Comcast’s customers in Clark County seem generally content with the company’s service, but many are unhappy how the company communicates about rate changes, according to surveys released Monday as part of the city’s franchise renewal process. That’s if they can get through to Comcast in a timely fashion: the new surveys point to the possibility that the waiting time in getting a call answered could exceed federal standards.
Those results from two surveys commissioned by the City/County Cable Commission will help the citizen commission craft the new franchise agreement with Comcast. The current deal expires at the end of 2012, but the commission hopes to wrap up a new agreement, likely covering 10 years, by the end of this year. While the franchise agreement doesn’t give Comcast exclusive rights to provide cable service in Vancouver and unincorporated Clark County, the company faces no cable competitors.
“We are very pleased that it seems like 85 percent of customers are satisfied, or very satisfied, with the cable system,” said Jim Demmon, the commission’s cable television manager.
One huge caveat: Because local governments have no control over prices set by cable providers, the surveys did not address Comcast’s service fees. That didn’t prevent respondents from complaining about the cost of cable service and other issues about Comcast’s packaging of services that are outside the commission’s regulatory authority, Demmon said. Respondents to a telephone survey reported an average monthly cable television bill of $134.90, a total that may include telephone and Internet service for many customers.
Phone, website input
That survey was based on phone interviews with 400 randomly selected Comcast cable subscribers and 400 nonsubscribers in the franchise area, which covers Vancouver and unincorporated Clark County. A separate unscientific online survey on the commission’s website attracted some 750 responses from self-selected subscribers and nonsubscribers. The cable office also conducted a focus group discussion of Comcast service.
The survey work was conducted by CBG Communications Inc. and Constance Ledoux Book, of the Telecommunications Research Corp. Among the highlights:
• Although 85 percent of phone survey respondents said they were satisfied or very satisfied with Comcast service, only 51 of those who filed online expressed those levels of satisfaction.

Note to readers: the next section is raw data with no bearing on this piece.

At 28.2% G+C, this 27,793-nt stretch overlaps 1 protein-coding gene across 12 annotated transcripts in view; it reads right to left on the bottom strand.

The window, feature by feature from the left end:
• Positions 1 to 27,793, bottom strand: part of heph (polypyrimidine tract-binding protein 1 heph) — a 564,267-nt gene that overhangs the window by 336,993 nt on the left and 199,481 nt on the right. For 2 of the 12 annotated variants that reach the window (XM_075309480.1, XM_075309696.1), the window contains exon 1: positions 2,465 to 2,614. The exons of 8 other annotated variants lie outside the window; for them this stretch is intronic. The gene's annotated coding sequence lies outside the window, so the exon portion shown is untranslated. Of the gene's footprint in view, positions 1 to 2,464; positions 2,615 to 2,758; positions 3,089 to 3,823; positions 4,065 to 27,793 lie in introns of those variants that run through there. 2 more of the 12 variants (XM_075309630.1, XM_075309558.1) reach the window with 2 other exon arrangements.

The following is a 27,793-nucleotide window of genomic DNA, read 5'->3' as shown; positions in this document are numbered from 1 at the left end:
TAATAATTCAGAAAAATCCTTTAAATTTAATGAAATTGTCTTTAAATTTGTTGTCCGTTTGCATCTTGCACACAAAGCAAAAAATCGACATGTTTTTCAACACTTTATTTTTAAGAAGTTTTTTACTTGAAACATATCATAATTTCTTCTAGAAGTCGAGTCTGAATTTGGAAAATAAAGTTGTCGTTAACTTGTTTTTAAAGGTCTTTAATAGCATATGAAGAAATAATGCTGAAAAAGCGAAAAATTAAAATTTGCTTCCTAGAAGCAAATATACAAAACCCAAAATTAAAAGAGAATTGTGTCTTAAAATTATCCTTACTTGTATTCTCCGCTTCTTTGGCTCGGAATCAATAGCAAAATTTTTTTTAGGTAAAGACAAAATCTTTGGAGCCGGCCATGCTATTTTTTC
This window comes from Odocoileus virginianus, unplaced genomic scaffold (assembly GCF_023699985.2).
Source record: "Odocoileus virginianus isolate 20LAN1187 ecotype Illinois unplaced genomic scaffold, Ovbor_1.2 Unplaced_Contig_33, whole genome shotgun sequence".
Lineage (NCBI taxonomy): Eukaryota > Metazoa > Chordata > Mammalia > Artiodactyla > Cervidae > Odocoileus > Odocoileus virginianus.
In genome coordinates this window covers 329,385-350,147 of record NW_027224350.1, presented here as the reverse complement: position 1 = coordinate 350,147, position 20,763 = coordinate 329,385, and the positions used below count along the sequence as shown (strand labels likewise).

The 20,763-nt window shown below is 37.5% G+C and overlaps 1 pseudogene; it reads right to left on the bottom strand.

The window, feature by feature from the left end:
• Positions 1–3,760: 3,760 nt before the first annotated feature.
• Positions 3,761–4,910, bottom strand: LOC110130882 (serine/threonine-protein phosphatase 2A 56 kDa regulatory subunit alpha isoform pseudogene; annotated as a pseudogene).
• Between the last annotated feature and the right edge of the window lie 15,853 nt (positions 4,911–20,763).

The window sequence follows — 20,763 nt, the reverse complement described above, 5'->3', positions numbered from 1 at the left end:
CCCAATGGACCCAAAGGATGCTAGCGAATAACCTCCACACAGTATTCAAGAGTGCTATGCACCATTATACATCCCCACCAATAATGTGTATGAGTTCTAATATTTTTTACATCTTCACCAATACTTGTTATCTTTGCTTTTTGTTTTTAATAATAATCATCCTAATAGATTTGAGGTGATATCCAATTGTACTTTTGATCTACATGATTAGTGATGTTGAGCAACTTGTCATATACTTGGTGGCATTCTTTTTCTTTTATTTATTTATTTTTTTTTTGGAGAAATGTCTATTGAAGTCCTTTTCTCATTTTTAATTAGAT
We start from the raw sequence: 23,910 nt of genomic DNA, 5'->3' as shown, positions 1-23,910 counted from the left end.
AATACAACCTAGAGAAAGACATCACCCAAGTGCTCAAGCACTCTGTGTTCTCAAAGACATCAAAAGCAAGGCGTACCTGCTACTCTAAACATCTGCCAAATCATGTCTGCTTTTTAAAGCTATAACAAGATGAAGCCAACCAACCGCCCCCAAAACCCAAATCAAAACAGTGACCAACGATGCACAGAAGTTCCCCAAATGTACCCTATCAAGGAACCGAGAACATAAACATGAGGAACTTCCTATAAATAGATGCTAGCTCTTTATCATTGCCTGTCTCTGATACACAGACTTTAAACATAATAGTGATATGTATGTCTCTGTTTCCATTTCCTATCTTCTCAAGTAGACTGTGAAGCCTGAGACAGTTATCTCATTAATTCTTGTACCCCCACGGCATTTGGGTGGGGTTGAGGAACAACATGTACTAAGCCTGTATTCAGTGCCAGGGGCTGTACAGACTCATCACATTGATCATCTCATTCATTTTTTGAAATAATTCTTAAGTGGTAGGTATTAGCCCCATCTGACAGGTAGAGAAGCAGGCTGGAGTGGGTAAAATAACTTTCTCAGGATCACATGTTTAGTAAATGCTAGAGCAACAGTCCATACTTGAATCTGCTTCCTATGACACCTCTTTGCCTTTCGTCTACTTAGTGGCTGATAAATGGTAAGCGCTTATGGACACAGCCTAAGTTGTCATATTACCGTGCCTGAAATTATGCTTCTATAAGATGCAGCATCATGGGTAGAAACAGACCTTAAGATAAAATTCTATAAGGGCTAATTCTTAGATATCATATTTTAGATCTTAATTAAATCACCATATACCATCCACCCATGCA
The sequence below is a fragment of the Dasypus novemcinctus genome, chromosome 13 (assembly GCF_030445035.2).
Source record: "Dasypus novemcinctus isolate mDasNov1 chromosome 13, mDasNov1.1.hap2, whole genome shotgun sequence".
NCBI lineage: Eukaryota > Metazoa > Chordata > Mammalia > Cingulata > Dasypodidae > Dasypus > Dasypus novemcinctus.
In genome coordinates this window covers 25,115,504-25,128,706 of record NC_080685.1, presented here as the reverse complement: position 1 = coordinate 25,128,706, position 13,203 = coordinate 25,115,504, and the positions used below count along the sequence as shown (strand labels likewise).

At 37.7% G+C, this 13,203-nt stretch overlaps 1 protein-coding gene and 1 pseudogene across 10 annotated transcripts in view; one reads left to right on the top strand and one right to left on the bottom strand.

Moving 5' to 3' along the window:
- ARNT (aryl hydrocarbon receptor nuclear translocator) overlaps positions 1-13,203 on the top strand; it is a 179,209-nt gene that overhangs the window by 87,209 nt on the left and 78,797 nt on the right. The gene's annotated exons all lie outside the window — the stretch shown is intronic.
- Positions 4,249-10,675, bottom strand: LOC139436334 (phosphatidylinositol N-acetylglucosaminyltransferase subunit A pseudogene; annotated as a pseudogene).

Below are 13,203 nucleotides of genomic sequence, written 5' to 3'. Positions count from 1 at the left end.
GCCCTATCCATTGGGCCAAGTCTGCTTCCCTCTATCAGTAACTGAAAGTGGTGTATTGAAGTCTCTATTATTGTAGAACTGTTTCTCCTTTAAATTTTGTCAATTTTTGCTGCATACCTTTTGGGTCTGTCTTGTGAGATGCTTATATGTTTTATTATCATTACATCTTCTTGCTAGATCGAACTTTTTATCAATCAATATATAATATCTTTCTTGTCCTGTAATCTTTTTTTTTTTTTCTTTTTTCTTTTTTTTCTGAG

• 41 percent of subscribers who called Comcast indicated that their call had not been answered by a live person within 30 seconds, exceeding the Federal Communications Commission standard that 90 percent of calls should be answered within 30 seconds. Demmon said Comcast’s own reports indicated that it met the 90 percent standards all four quarters of last year, and he speculated that people may not have a clear memory of how long they waited for a response.
• In addition, 6 percent of telephone survey subscriber respondents indicated that they received a busy signal when calling the company. The FCC says that number should not exceed 3 percent. Consultants noted that many of those problems were during power outages.
• 12 percent of telephone survey respondents and 21 percent of online survey respondents indicated being dissatisfied or very dissatisfied with how their requests or questions were handled by Comcast. Focus group members also expressed unhappiness with Comcast’s responsiveness, the consultants noted.
• 34 percent of subscriber telephone survey respondents indicated dissatisfaction with communications related to rate changes. Almost one-third of calls to Comcast from telephone survey respondents, and nearly one-half from online respondents, were related to a billing question.
• On technical issues, 39 percent of telephone survey respondents experienced on average three outages in the past two years and 15 percent reported other significant problems with picture clarity or reception. Almost one-quarter were dissatisfied or very dissatisfied with the time it took Comcast to restore service.
“This is an issue that should be explored during franchise renewal discussions,” consultants said in their report.
• On programming issues, 75 percent of subscribers and 60 percent of nonsubscribers were aware of public, educational and government channels.
Three percent of subscribers said they watch Clark/Vancouver Television channels more than five hours a week, a percentage that Demmon says matches the viewership of many popular cable broadcasts. Respondents expressed strong interest in more local sports, community, arts and cultural programming.
The report now heads to the City/County Cable Commission for a meeting and public hearing at 7 p.m. Wednesday in Vancouver City Hall, 210 E. 13th St.